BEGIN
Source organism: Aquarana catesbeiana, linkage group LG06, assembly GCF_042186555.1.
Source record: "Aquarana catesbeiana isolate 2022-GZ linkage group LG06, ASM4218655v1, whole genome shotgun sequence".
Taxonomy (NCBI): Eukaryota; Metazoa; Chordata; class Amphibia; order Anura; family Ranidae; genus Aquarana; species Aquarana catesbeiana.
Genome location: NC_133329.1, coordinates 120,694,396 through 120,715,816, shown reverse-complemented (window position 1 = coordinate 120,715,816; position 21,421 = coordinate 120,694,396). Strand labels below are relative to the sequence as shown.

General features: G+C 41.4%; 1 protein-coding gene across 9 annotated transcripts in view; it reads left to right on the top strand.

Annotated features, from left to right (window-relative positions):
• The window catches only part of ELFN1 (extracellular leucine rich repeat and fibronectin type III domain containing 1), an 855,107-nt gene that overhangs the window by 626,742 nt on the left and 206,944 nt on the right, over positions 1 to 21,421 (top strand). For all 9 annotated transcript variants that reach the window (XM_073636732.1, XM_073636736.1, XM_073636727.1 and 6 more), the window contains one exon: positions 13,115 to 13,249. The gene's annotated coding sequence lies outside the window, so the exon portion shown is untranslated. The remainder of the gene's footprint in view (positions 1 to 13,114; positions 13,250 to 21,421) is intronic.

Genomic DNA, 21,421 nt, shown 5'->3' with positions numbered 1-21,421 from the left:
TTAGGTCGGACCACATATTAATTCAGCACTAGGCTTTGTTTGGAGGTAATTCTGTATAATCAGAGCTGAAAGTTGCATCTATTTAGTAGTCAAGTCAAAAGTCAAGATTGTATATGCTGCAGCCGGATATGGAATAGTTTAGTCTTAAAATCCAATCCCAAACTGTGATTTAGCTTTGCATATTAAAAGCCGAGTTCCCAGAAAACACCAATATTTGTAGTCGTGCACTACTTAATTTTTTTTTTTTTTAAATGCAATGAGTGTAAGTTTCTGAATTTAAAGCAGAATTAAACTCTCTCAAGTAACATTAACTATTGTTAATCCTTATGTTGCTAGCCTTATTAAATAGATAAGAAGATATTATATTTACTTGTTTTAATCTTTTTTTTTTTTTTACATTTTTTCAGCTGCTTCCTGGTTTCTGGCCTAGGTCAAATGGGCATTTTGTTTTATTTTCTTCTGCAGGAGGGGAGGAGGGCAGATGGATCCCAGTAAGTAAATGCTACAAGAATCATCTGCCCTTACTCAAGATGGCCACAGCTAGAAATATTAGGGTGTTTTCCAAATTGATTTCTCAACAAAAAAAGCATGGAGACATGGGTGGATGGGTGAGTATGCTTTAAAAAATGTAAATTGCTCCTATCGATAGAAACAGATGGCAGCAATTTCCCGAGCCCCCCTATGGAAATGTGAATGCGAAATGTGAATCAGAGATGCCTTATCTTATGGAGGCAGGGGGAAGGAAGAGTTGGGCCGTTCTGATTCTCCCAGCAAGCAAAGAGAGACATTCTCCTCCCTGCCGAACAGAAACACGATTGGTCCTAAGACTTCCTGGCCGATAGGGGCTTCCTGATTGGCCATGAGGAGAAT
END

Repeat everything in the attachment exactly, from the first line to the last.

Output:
Source organism: Aquarana catesbeiana, linkage group LG06, assembly GCF_042186555.1.
Source record: "Aquarana catesbeiana isolate 2022-GZ linkage group LG06, ASM4218655v1, whole genome shotgun sequence".
Taxonomy (NCBI): Eukaryota; Metazoa; Chordata; class Amphibia; order Anura; family Ranidae; genus Aquarana; species Aquarana catesbeiana.
Genome location: NC_133329.1, coordinates 120,694,396 through 120,715,816, shown reverse-complemented (window position 1 = coordinate 120,715,816; position 21,421 = coordinate 120,694,396). Strand labels below are relative to the sequence as shown.

General features: G+C 41.4%; 1 protein-coding gene across 9 annotated transcripts in view; it reads left to right on the top strand.

Annotated features, from left to right (window-relative positions):
• The window catches only part of ELFN1 (extracellular leucine rich repeat and fibronectin type III domain containing 1), an 855,107-nt gene that overhangs the window by 626,742 nt on the left and 206,944 nt on the right, over positions 1 to 21,421 (top strand). For all 9 annotated transcript variants that reach the window (XM_073636732.1, XM_073636736.1, XM_073636727.1 and 6 more), the window contains one exon: positions 13,115 to 13,249. The gene's annotated coding sequence lies outside the window, so the exon portion shown is untranslated. The remainder of the gene's footprint in view (positions 1 to 13,114; positions 13,250 to 21,421) is intronic.

Genomic DNA, 21,421 nt, shown 5'->3' with positions numbered 1-21,421 from the left:
TTAGGTCGGACCACATATTAATTCAGCACTAGGCTTTGTTTGGAGGTAATTCTGTATAATCAGAGCTGAAAGTTGCATCTATTTAGTAGTCAAGTCAAAAGTCAAGATTGTATATGCTGCAGCCGGATATGGAATAGTTTAGTCTTAAAATCCAATCCCAAACTGTGATTTAGCTTTGCATATTAAAAGCCGAGTTCCCAGAAAACACCAATATTTGTAGTCGTGCACTACTTAATTTTTTTTTTTTTTAAATGCAATGAGTGTAAGTTTCTGAATTTAAAGCAGAATTAAACTCTCTCAAGTAACATTAACTATTGTTAATCCTTATGTTGCTAGCCTTATTAAATAGATAAGAAGATATTATATTTACTTGTTTTAATCTTTTTTTTTTTTTTACATTTTTTCAGCTGCTTCCTGGTTTCTGGCCTAGGTCAAATGGGCATTTTGTTTTATTTTCTTCTGCAGGAGGGGAGGAGGGCAGATGGATCCCAGTAAGTAAATGCTACAAGAATCATCTGCCCTTACTCAAGATGGCCACAGCTAGAAATATTAGGGTGTTTTCCAAATTGATTTCTCAACAAAAAAAGCATGGAGACATGGGTGGATGGGTGAGTATGCTTTAAAAAATGTAAATTGCTCCTATCGATAGAAACAGATGGCAGCAATTTCCCGAGCCCCCCTATGGAAATGTGAATGCGAAATGTGAATCAGAGATGCCTTATCTTATGGAGGCAGGGGGAAGGAAGAGTTGGGCCGTTCTGATTCTCCCAGCAAGCAAAGAGAGACATTCTCCTCCCTGCCGAACAGAAACACGATTGGTCCTAAGACTTCCTGGCCGATAGGGGCTTCCTGATTGGCCATGAGGAGAAT